How Sperm Whales Outwitted Whalers By Devising Intelligent Evasive Tactics Against Deadly Harpoons
A research report published by the Royal Society in the Biology Letters journal on 17 March has found out that the rate at which whalers succeeded in harpooning ('striking') sighted whales fell by about 58 per cent over the first few years of exploitation in a region.
The researchers Hal D Whitehead, Tim Smith, and Luke Rendell argue that whales swiftly learned effective defensive behaviour. Sperm whales (Physeter macrocephalus) live in kin-based social units.
"Our models show that social learning, in which naive social units, when confronted by whalers, learned defensive measures from grouped social units with experience, could lead to the documented rapid decline in strike rate."
Some historians have suggested that the success rate of open-boat whalers in harpooning sighted whales—the second stage in these whaling operations—dropped substantially during the initial years of industrial exploitation and that this was due to socially learned changes in whale behaviour.
Quantitative data for the earliest years of any new exploitation of wildlife are usually few or absent, the development of pelagic whaling operations in the North Pacific by American whalers during the middle nineteenth century is well chronicled in digitised whalers' logbooks.
The results showed that the dataset included 77,749 operational voyage-days, with sperm whale sightings on 2,405 voyage-days. The descriptive model indicated a 58 per cent drop in strike rates over time lag scales of 2.4 years, after which they stabilised.
Talking to Live Sciences about the research Hal Whitehead, a professor of biology at Dalhousie University in Nova Scotia, said "At first, the whales reacted to the new threat of human hunters in exactly the same way as they would to the killer whale, which was their only predator at this time,"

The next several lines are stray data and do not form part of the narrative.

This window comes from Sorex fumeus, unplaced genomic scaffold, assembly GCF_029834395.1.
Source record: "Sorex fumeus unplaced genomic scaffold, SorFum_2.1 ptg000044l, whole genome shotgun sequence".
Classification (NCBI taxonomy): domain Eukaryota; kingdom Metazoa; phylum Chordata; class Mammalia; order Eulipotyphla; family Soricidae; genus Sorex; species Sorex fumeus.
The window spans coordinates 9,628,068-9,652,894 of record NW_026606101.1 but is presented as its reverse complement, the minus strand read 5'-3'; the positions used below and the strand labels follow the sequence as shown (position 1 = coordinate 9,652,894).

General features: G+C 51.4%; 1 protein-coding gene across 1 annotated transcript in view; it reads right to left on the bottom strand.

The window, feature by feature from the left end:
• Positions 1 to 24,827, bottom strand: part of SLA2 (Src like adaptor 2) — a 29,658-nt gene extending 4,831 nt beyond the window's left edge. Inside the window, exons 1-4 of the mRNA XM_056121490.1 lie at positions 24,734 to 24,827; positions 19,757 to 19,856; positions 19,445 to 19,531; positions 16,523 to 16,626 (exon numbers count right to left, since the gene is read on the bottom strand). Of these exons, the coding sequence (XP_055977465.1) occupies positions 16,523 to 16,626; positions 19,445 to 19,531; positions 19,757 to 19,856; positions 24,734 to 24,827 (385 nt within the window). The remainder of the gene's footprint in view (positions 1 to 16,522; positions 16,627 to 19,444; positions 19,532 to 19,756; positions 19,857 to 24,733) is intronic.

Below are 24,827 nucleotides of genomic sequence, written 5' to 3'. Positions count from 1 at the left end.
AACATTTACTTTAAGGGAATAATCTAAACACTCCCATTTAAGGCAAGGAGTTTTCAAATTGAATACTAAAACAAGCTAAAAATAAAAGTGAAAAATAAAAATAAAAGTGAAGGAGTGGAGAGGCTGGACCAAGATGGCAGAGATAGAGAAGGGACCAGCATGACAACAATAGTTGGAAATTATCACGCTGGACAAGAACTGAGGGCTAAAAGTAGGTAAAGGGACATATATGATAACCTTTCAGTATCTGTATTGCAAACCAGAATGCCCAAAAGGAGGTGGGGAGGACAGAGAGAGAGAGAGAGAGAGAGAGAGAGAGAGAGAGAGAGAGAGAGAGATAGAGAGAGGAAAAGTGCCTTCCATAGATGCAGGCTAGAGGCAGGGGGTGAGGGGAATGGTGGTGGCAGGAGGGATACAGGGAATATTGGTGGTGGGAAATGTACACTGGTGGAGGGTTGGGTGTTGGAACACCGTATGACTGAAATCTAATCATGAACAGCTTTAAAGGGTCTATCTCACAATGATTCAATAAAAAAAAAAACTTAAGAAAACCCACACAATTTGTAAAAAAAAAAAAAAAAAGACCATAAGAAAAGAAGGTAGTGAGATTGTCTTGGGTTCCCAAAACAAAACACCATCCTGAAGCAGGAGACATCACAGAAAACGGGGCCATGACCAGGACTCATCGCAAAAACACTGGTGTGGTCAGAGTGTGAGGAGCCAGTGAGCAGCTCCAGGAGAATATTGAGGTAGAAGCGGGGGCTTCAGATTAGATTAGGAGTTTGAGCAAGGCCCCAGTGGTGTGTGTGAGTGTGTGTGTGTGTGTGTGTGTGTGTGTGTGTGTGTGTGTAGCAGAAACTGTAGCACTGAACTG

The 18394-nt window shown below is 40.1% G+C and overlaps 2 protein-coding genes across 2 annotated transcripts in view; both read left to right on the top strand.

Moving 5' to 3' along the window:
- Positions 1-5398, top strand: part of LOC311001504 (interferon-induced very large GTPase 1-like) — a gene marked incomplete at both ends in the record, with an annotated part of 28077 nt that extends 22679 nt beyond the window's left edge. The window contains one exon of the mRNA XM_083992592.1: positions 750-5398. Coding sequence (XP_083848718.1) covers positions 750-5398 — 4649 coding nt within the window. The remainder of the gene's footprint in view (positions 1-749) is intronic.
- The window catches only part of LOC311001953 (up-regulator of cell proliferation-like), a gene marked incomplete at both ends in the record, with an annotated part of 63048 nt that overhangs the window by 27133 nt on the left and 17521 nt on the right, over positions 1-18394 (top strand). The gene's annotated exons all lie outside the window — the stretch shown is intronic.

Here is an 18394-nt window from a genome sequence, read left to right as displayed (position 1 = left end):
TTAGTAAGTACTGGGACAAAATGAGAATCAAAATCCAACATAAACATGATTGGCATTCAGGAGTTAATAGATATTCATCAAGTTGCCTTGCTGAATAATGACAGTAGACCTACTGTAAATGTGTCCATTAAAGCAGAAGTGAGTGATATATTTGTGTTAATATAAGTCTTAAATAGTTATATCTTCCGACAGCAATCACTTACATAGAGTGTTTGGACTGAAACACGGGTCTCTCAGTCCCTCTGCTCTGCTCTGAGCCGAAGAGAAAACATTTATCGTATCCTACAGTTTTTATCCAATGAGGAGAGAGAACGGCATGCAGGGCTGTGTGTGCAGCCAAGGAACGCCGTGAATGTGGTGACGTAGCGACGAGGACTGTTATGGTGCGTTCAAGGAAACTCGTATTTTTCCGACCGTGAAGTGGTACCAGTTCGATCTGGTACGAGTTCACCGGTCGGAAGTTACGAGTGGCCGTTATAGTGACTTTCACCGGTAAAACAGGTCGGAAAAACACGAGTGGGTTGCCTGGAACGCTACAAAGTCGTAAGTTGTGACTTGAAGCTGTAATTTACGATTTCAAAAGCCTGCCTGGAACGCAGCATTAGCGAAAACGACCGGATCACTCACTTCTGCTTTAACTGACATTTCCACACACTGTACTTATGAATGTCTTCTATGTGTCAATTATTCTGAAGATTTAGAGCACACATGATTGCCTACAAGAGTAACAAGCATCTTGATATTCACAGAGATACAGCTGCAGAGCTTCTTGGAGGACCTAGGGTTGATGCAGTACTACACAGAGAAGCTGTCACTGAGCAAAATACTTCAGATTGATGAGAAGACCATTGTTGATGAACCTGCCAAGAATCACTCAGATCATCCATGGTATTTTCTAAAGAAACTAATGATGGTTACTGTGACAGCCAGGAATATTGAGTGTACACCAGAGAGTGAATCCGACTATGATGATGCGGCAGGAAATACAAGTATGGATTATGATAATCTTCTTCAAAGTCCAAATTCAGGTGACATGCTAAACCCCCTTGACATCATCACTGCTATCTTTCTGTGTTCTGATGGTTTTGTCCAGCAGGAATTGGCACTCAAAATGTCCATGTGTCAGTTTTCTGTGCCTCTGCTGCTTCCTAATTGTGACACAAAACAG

"[The sperm whales] all gathered together on the surface, put the baby in the middle, and tried to defend by biting or slapping their tails down. [But against human whalers], that's the very worst thing they could do; they made themselves a very large target."
The whales seem to have learned from their mistakes, and the ones that survived quickly adapted — instead of resorting to old tactics, the whalers wrote in their logbooks, the sperm whales instead chose new ones, swimming fast upwind away from the whalers' wind-powered vessels.
It appears these clever tactics developed by individual whales soon spread across the whale community, with whales learning successful getaway techniques from each other, the research team found.
"Each whale group that you meet at sea typically comprises two or three family units, and the units quite often split off and form other groups," Whitehead said. "So, what we think happened is that one or two of the units that make up the group could have had encounters with humans before, and the ones who didn't copied closely from their pals who had."
"Sperm whales are divided into acoustic cultural climates," Whitehead further added. "They split themselves into large clans, each with distinctive patterns of sonar clicks, like a dialect, and they only form groups with members of the same clan."
Survival against hard conditions is a defining feature of the whales' history. However, now that commercial whaling is largely illegal, many great whale populations have rebounded, still, they face numerous environmental challenges.
Whitehead wants to delve deeper into the ways that different whale cultures are expressed, including the benefits that having one culture over another may help a clan survive.
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